THE first supplementary estimates for Government's 20I2/20I3 budget show reduced spending, however, this isn't necessarily good news for the Ministry of Finance.
Financial Secretary Devon Rowe said that the Ministry of Finance and Planning is concerned about the $2.4-billion underspending (failure to spend the financial resources allocated to them), which mainly affects vulnerable bilateral/multilateral projects run by government ministries, departments and agencies.
Rowe told the Public Administration and Appropriations Committee (PAAC) last Wednesday that the underspending was not by design, although it helped the Government to negotiate some $10 billion in lost tax revenues up to December.
He said that his ministry shared the concerns of the PAAC that the delays would come back to haunt the Government in terms of increased costs. He also disclosed that the Ministry of Finance would be doing a comprehensive review to determine how so much of the ministries' and agencies' allocations were not utilised.
Although the figure of $12 billion in underspending appeared in the Ministry of Finance and Planning's budget tabled last week in the House, what really happened was that the $12 billion allocated for contingencies was eventually transferred to the various affected ministries to cover salary arrears ($7.6 billion); travel arrears owed to travelling officers ($1.3 billion); and teacher reclassification ($1.8 billion). There was also an allocation of $500 million to recruit new members of the security forces.
The Government saved $7 billion from lower-than-projected interest rates on its bonds -- which bombed -- and US and euro exchange rates. The Ministry of Finance saved an additional $1.1 billion from lower-than-projected exchange rates.
The Government also saved $949 million from the discontinuation of the LNG project; $88 million from delays in the completion of the Simon Bolivar Centre in downtown Kingston; $120 million from delays in implementing projects such as the Fiscal Administration Modernisation Programme, which is financed by a $65-million loan to improve customs and tax collections and manage debt and government payment operations.
Government also saved $48 million from delays in constructing a sea wall in the vicinity of the old Myrtle Bank Hotel in downtown Kingston, which is expected to be the site of the new home of the Ministry of Foreign Affairs and Foreign Trade.
In terms of social security programmes, many social intervention programmes designed to assist inner-city and other poverty-stricken communities showed huge underspending, including the Citizens Security and Justice Programme. The multifaceted crime and violence prevention initiative focusing on building community safety and security and now social intervention, did not spend some $55 million it was allocated.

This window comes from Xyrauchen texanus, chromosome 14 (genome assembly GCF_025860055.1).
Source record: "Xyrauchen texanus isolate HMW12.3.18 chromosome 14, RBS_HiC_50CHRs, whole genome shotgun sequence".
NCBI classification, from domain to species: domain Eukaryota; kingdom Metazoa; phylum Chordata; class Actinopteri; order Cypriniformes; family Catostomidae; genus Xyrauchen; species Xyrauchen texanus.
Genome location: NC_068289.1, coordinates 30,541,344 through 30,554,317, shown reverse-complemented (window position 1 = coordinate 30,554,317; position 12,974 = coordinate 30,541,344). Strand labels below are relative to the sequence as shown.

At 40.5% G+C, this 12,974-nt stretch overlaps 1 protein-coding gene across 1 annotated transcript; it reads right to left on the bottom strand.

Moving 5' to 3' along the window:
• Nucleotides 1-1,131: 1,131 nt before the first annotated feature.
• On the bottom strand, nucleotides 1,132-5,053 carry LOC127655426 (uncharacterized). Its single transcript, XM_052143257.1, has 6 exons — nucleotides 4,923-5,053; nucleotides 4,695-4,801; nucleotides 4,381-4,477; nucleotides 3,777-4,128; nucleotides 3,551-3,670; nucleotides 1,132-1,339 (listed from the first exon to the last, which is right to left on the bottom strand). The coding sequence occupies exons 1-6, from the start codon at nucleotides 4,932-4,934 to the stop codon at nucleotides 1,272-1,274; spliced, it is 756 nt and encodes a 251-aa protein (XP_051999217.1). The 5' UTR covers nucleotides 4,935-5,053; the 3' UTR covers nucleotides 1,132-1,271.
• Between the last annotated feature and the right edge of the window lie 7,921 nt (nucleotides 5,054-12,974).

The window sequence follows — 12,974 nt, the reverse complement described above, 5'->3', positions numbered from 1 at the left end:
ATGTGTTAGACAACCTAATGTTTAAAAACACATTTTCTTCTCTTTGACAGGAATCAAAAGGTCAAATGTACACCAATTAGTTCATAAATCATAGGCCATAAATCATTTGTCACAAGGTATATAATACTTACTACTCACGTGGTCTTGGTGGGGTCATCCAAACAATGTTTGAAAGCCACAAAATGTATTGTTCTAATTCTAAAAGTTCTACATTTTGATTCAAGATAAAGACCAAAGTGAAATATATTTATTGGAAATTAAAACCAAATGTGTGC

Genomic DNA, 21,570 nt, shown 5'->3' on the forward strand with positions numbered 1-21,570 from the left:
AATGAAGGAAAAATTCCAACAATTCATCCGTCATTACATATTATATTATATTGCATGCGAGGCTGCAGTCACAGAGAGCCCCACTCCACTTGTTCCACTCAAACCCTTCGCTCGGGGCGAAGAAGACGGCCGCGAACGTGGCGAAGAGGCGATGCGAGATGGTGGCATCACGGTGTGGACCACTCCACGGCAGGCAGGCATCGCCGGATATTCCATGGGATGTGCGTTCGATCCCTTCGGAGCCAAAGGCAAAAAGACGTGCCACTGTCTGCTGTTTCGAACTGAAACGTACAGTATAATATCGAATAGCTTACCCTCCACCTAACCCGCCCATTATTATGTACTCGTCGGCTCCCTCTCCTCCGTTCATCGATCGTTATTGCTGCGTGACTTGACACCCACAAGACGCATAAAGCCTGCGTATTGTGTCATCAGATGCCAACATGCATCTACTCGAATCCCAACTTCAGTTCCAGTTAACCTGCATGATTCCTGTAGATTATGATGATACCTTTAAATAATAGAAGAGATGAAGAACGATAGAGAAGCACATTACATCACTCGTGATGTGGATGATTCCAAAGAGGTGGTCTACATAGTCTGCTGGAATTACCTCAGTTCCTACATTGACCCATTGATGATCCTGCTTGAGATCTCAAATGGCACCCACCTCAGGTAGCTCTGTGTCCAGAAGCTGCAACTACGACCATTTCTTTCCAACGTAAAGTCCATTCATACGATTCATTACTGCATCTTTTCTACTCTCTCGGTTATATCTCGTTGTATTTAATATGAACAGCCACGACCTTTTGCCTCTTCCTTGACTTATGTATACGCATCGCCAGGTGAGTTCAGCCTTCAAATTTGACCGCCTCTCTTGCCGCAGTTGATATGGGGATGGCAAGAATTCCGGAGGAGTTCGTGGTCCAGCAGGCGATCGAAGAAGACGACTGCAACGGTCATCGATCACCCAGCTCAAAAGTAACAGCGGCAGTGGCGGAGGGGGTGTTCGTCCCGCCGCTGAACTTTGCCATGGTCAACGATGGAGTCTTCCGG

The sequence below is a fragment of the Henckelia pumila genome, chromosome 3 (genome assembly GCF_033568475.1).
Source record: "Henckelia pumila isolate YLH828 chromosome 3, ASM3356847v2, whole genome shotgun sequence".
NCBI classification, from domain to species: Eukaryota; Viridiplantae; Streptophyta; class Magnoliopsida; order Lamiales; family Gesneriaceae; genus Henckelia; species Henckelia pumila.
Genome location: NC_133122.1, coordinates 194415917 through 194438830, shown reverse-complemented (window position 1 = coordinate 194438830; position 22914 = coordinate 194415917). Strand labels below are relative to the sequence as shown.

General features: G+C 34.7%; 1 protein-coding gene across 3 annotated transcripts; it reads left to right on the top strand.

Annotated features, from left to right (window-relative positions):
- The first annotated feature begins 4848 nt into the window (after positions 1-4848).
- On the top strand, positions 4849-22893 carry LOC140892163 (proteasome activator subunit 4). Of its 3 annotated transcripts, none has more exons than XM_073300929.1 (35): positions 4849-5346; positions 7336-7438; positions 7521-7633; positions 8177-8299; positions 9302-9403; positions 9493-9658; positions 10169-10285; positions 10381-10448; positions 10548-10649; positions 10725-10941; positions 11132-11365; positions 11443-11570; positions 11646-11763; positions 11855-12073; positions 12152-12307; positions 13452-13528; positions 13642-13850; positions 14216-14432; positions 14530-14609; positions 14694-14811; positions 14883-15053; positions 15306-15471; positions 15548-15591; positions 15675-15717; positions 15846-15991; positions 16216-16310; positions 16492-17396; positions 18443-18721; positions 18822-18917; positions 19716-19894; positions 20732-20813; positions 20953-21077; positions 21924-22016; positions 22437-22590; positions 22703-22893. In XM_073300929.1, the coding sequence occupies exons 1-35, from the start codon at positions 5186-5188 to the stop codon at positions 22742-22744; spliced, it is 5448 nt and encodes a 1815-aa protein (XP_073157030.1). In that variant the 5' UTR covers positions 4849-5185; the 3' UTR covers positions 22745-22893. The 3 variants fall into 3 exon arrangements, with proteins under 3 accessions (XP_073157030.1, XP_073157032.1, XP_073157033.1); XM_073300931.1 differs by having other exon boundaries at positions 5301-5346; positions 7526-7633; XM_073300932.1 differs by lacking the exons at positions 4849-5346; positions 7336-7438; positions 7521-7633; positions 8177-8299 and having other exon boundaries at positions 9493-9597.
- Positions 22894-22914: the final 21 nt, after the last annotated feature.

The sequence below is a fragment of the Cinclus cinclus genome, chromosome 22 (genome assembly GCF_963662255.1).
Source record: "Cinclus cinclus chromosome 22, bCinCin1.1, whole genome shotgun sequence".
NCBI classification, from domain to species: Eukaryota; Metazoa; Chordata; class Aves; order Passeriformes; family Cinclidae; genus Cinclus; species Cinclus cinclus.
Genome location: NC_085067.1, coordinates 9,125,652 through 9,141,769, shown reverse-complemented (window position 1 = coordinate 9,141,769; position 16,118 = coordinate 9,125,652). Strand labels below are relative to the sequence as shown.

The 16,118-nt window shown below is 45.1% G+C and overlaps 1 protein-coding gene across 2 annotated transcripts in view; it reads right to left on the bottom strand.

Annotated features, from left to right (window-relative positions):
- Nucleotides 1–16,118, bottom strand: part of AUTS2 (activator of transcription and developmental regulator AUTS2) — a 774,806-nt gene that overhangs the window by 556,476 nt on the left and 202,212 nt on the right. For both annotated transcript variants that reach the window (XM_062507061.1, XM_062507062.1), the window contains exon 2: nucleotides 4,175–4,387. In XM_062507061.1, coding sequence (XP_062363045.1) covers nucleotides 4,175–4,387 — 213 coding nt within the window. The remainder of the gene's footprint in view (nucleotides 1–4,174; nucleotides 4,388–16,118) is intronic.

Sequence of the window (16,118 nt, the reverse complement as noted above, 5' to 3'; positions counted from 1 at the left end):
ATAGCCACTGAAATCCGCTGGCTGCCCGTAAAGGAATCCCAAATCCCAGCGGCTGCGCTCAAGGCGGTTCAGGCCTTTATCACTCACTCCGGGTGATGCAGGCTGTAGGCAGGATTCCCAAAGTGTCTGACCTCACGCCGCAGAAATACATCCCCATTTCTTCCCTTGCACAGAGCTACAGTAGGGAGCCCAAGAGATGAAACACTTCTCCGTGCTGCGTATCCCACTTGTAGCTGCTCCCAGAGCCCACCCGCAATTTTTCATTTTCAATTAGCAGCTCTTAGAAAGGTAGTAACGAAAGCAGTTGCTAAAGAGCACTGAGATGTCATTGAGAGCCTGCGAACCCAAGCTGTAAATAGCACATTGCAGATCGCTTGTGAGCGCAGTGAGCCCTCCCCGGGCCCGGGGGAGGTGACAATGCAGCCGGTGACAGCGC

Also, the Poverty Reduction Programme did not spend its $40 million.
The Ministry of Justice did not utilise $127 million which should have been spent on the Justice Undertakings for Social Transformation (JUST) and National Child Diversification Programme. JUST aims to foster an improved sense of security for Jamaicans by strengthening the justice system.
The National Child Diversion Programme did not spend some $26 million it should have used on sensitising prescribed professionals on the need to report child sexual abuse cases; solicit Cabinet's approval and implement the National Child Diversion Policy; establish implementation standards, codes and guidelines for the Child Diversion Programme; develop a case management database for all key stakeholders; and train key personnel of the child diversion committees.
PATH beneficiaries also felt the pinch, as nearly 60,000 of them will not get full benefits for the rest of the 2012/13 budget period totalling over $40 million, since they failed to meet the requirements for its education and health programme for children.
Delays also led to underspending on: the Education Transformation Programme ($319 million); enhancement of basic schools ($36.9 million); early childhood development ($25 million); and UTECH enhancement ($175 million).
The Ministry of Youth and Culture underspent $120 million due to the ongoing review of its Youth Development Programme.
The Ministry of Agriculture and Fisheries underspent $280 million, including $190 million for its agricultural competitiveness programme.
The Ministry of Science, Technology, Energy and Mining failed to spend some $665 million due to implementation delays in its World Bank Energy Security Projects.
There were some areas of increased spending, however, including $53 billion in the Ministry of Education to cover salary increases and travel arrears for staff and teachers. The Ministries of National Security/Police Department received $2.6 billion to cover similar arrears.